Kirman keeps railroad safe, efficient by creating and modifying rules

Director of Rules and Compliance Harold Kirman is kept busy on many fronts.

As a member of the committee that establishes the General Code of Operating Rules (GCOR), he is advocating for changes to the new code that will be established in 2020. Positive Train Control (PTC) will be a major part of changes to the GCOR, and Kirman has been involved in adapting the rules to PTC since the technology became a reality. 

Kirman also has advocated for changes to Belt rules that would enhance fluidity without compromising safety. 

“It’s about making better use of what you have,” Kirman said. 

As expanding the facility is not possible, finding new efficiencies is key to making enhancements. 

Safety remains the railroad’s primary value, and that’s why changes to the drug and alcohol testing procedure have been implemented and will now include maintenance of way employees. 

More than two decades of service and ‘more to come’

Kirman began his railroad career with the Chicago and North Western Transportation Co. He also worked with Union Pacific, BNSF and Amtrak. He began his Belt career in 2013 as a manager of train operations. 

In the last year, Kirman has implemented new safety rules, operating practices and hazardous material rules. 

“There’s more to come,” he said.

As PTC continues to develop, rules associated with the technology will have to be created and existing rules refined. That will include track bulletin implementation.  

Specialized training for dispatchers related to PTC already has begun.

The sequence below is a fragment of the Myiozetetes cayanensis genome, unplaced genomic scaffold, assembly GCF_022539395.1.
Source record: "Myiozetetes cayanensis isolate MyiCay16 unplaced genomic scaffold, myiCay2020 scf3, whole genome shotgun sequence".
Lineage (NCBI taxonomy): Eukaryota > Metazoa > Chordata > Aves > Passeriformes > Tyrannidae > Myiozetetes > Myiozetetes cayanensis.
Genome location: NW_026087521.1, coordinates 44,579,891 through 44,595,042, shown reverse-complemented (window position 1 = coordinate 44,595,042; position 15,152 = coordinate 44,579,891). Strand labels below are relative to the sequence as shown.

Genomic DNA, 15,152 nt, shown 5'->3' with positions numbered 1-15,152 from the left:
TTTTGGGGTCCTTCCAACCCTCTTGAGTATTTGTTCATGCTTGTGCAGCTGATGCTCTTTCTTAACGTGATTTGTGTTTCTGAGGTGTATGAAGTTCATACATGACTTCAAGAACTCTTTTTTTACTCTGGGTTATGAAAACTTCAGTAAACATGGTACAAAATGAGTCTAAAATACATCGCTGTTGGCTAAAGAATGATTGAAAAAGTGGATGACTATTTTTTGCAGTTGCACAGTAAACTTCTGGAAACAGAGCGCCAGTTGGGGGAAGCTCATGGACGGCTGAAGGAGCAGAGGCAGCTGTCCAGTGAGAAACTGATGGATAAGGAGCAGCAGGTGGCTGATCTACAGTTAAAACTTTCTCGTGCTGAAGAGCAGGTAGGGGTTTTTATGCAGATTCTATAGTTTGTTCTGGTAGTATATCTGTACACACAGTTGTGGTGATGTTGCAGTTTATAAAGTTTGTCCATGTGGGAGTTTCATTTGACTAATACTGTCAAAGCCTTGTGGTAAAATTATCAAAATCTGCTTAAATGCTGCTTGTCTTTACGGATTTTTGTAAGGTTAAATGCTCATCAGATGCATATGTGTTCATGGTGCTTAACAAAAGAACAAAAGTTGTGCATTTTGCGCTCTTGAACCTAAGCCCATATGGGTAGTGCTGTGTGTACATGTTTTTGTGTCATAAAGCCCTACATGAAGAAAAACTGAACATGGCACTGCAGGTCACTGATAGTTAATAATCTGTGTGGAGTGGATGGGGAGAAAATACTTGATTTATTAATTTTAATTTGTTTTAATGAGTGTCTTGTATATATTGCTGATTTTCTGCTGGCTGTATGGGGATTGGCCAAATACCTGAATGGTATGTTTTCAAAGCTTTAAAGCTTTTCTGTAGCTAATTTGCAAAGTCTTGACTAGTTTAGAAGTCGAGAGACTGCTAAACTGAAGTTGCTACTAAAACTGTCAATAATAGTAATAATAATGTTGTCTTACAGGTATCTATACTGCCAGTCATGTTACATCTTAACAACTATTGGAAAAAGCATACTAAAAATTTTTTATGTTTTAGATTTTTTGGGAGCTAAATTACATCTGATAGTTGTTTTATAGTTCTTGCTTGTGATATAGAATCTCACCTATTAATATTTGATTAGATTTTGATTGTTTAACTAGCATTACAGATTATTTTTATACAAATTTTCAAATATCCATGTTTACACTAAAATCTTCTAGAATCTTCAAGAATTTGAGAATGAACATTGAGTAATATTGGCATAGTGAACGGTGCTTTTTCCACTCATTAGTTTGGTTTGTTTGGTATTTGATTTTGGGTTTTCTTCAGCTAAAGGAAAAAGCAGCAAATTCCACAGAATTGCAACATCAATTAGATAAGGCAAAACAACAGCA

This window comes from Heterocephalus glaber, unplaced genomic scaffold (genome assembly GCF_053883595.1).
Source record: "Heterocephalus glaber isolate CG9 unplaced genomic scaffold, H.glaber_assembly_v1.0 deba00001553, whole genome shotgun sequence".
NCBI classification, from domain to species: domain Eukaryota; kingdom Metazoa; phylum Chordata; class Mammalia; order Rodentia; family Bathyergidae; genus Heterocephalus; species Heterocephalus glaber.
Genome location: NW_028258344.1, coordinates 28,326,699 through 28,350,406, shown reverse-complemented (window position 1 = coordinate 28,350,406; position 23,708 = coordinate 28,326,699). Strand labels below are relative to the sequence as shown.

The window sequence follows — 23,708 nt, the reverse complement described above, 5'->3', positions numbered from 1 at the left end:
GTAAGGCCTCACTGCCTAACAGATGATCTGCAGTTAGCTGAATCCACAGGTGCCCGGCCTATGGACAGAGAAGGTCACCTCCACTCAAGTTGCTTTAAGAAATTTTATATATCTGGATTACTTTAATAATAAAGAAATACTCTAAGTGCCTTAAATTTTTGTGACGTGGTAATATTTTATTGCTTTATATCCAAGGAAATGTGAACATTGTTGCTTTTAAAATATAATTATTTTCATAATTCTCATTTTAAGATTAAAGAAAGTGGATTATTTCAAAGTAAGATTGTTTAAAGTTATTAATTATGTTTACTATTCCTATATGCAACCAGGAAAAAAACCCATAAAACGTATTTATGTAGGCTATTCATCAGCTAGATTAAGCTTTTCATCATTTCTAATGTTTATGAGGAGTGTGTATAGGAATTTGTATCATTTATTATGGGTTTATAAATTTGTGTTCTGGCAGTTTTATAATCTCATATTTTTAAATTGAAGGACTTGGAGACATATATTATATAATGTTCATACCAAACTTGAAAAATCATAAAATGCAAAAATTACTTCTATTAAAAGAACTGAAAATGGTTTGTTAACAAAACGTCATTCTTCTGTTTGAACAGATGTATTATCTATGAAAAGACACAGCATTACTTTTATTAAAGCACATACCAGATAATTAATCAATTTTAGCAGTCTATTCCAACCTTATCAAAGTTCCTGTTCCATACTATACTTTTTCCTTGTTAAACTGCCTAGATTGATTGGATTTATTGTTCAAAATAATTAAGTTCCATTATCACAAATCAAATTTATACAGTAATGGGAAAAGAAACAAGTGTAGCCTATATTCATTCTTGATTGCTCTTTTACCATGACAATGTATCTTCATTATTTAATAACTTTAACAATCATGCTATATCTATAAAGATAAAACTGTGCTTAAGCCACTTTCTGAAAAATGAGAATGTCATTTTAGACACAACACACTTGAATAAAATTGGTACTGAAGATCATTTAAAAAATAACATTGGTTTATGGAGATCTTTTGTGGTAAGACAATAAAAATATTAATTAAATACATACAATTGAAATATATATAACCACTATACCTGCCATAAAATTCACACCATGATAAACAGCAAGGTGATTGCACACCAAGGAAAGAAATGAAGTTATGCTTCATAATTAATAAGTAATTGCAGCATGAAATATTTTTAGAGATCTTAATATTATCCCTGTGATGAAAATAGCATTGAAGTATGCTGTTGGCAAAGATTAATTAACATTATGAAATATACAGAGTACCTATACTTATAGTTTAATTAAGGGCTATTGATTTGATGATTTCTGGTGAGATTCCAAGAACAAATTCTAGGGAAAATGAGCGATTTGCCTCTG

Kirman is proud of all he and his colleagues have accomplished at the Belt and across the country. 

“Every day, railroads move hundreds of thousands of tons of freight and a lot of passenger traffic, and what’s important is that it takes place safely,” he said. “We tend to focus on exceptions, but since 1882, we at the Belt have been sorting rail cars and doing it safely and efficiently in the middle of a major city. It’s a testament to our people and what we do.” 

Kirman credits a professional workforce committed to its craft for making railroading safe and ever safer. 

“The workforce is more detail oriented,” he said. 

It has to be as more details are added and rulebooks get continually thicker, Kirman notes. It’s part of progress. Establishing new rules is about learning from the past and teaching people to create a better future.  

“We spot risk trends before they become incidents,” he said. “The process of making things safer never stops. How you communicate new best practices and rules is what makes a difference.” 

His goal remains imparting knowledge to employees so that they are prepared for any situation they encounter.

‘We are constantly looking to raise awareness, and encourage employees to never be afraid to ask a question. I expect you to call me if you have a question about a rule,” he said.